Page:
Nope. That’s just how things go. I’ve accepted that, now. And it’s good.

The thing is, if I’d listened to the experts, early on, I probably wouldn’t have gotten here. I was told:

  • I was exaggerating my issues. I wasn’t. If anything, I was understating them.
  • Getting hit on the head wasn’t a big deal. NO, it was a big problem. It nearly cost me everything I’d worked so hard for.
  • My brain would just recover on its own. It didn’t. I had to work with it constantly to get it to a place I was happy with. It took years to do that.
  • TBI recovery doesn’t happen. Obviously untrue. It did happen.

These are just a few of the things I either read or was told. And I didn’t buy any of it. I knew I was in trouble, and I did everything in my power to fight for what I needed. What my brain needed. What my spouse and the life I’d built up all needed.

So, let’s rethink brain injury, shall we? Yes, it’s serious. Yes, it takes a toll. But the damage is not irreversible, and it can be followed by incredibly recovery.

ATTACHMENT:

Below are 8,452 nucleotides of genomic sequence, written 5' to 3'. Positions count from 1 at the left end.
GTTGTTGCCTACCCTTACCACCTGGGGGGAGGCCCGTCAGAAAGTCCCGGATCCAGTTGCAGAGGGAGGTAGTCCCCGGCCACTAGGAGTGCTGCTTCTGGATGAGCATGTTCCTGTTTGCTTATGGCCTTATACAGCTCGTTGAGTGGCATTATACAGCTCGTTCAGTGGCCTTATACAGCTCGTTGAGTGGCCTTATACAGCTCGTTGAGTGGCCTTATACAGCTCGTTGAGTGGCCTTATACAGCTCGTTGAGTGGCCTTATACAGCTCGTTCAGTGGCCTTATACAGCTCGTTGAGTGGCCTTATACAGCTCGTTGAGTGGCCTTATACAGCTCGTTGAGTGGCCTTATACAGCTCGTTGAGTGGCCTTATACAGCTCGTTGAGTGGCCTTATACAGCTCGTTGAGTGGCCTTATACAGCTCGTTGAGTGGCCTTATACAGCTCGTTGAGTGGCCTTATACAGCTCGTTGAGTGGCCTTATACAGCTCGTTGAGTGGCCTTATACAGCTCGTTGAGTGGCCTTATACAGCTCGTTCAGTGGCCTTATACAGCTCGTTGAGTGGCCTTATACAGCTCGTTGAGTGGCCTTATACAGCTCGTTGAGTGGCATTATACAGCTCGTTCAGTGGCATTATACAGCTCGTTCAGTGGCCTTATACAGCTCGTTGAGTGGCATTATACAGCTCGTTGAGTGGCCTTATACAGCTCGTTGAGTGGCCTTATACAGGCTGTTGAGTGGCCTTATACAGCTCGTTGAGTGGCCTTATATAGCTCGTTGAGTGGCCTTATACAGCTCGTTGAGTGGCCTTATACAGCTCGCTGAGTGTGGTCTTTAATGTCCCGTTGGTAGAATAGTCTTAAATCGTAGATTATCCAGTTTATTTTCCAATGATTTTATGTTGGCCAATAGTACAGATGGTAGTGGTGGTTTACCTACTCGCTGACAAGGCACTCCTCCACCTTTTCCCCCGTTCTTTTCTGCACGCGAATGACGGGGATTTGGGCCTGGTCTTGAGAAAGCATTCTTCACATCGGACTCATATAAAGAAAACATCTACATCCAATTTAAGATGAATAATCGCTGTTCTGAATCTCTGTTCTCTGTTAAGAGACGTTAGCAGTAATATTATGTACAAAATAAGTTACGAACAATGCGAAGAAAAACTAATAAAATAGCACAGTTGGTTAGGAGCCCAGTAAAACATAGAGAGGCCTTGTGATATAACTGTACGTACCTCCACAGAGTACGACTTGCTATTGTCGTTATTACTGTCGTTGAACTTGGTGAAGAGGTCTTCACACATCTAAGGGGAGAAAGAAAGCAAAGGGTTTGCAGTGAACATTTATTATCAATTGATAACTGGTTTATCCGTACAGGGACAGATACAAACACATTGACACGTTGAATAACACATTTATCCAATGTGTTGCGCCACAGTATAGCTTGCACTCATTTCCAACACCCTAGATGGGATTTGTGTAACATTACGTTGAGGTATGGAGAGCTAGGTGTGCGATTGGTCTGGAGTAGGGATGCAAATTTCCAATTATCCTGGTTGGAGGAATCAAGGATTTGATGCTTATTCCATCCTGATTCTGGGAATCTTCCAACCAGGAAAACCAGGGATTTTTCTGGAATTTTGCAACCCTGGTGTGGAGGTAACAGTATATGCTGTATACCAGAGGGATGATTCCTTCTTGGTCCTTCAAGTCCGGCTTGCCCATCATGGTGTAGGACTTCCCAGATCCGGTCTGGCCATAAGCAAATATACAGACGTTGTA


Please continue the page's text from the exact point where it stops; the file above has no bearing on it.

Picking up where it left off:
How amazing would it be if everyone understood that.

Righted again

I’ve been home for a little over a week, and I finally got a full night’s sleep, last night. I’ve been working off of 2/3 of my usual “dose” since last Friday, and it doesn’t do me (or my work) any good.

Whenever I travel for work, for every 4 days I spend there, I lose an additional 8 days afterwards just to catch up. And I also lose a few days ahead of that, while I’m preparing and putting all the pieces in place to keep my (and my spouse’s) life going per normal.

Normal! Ha. That’s a good one.

Well, anyway, things are back to normal again. I got up after the sun was up, and I had my exercise and healthy breakfast. Now I’m organizing myself for the weekend, so I can catch up on the chores and activities I couldn’t do last weekend because of the fatigue and also competing activities.